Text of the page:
Coinbase has been in the crypto business almost from the start. The firm has made a name for itself in the crypto arena providing a safe and regulated space for facilitation of crypto storage and transfers. Coinbase has had quite a share of flaws but this has happened to almost everyone in the upper crypto food chain.
Its services though have not downgraded. On the contrary, they are often second to none. Its exchange platform for example, recently upgraded and is now able to list quite a huge number of altcoins.
But that wasn’t the case before. Up to 2018, Coinbase was limited to only listing major cryptos like Bitcoin, Ethereum, Bitcoin Cash, Ethereum Classic and Litecoin. Their own framework provided for that they would only list cryptos that met certain criteria. And this sidelined their expansion and accommodation of other altcoins.
The Need To Expand
As the industry grew, the benefits of expansion overwhelmed the firm and the team saw a dire need for expansion. But for this to happen, there was a need for a thorough review of existing policies to accommodate the expansion.
Coinbase credits its success to an innovation-focused team that has played a huge part in its continuing success. Combine that with an easy to use interface and you have yourself the perfect product driving forward the adoption of cryptocurrency.
The Next Step
It has been speculated that Coinbase is looking forward to partner with a giant company like Google to attract mainstream audiences. Experts have predicted that a partnership like this would boost Coinbase’ trust and legitimacy. It would also market Coinbase as a safe and secure site.
Such a partnership would benefit Coinbase more than it does for Google. Therefore, it would be hard seeing its actualization, unless Coinbase offers Google a really good reason for the partnership. But then again, everyone has a price.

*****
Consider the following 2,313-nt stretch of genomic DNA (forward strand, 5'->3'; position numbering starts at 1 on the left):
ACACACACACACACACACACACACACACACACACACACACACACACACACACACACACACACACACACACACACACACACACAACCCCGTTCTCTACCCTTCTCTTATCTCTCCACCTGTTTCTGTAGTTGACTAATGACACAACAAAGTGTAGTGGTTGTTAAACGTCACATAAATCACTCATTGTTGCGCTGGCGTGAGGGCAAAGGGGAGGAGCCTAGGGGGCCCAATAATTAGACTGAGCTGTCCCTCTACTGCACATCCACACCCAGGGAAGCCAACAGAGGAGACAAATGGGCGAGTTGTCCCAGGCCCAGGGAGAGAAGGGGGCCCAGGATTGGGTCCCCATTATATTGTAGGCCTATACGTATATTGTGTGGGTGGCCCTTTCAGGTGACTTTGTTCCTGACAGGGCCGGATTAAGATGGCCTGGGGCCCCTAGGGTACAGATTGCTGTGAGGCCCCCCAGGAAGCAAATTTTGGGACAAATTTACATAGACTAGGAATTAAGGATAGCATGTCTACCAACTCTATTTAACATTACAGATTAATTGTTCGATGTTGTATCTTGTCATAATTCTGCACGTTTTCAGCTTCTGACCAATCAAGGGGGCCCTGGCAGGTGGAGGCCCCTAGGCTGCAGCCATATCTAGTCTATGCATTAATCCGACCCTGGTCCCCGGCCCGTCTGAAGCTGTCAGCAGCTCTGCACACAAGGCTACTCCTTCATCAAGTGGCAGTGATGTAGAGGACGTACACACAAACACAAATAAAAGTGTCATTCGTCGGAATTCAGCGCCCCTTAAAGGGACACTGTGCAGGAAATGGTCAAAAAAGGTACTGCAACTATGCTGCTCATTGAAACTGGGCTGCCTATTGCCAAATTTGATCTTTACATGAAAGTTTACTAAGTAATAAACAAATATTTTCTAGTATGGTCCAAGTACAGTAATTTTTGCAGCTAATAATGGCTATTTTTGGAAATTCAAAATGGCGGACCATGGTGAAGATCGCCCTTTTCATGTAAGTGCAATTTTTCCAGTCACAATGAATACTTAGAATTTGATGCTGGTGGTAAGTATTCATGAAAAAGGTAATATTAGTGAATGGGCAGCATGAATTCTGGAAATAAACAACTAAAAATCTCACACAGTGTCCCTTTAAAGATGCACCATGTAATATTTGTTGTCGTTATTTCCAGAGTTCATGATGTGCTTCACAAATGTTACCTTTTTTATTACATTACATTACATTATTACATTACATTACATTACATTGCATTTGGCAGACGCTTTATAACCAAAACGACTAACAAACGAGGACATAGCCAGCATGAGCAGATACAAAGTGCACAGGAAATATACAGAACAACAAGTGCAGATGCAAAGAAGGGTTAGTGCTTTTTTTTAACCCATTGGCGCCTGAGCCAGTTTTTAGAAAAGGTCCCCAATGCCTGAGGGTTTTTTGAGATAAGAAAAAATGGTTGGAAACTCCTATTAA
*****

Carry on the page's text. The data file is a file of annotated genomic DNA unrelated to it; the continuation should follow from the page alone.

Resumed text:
But these are just speculations. There are no signs whatsoever of an impending Coinbase partnership with any major tech firm. But then again, Coinbase’ integration of services that giant companies like Apple and Google provide does raise some eyebrows.
Private Keys Storage
The recent issue with private keys has generated some mixed reactions among experts and crypto enthusiasts in the industry. Coinbase announced that users can now back up their private keys on iCloud and Google Drive. The idea received mixed reactions with some users remaining skeptical and others embracing its encryption feature.
You see, private keys are very complex passcodes and it’s hard to remember, generally speaking. So, the idea of backing up the keys on services like Google Drive is exciting. Users must, however, apply security features like the 2-factor authentication secure passwords. In addition, regular online safety precautions are also highly recommended.
Coinbase has provided the justification of private key loss as the reason for the new venture into Coinbase Drive and Apple iCloud. And that’s a good reason, but some crypto enthusiasts will hear none of it.
Taylor Monahan, CEO MyCrypto says that regardless of encryption strength, it’s the weak links like weak passwords that compromise account security. Monahan condemns Coinbase of encouraging a behavior of generating weak passwords. The desire to provide better services shouldn’t jeopardize crypto asset security.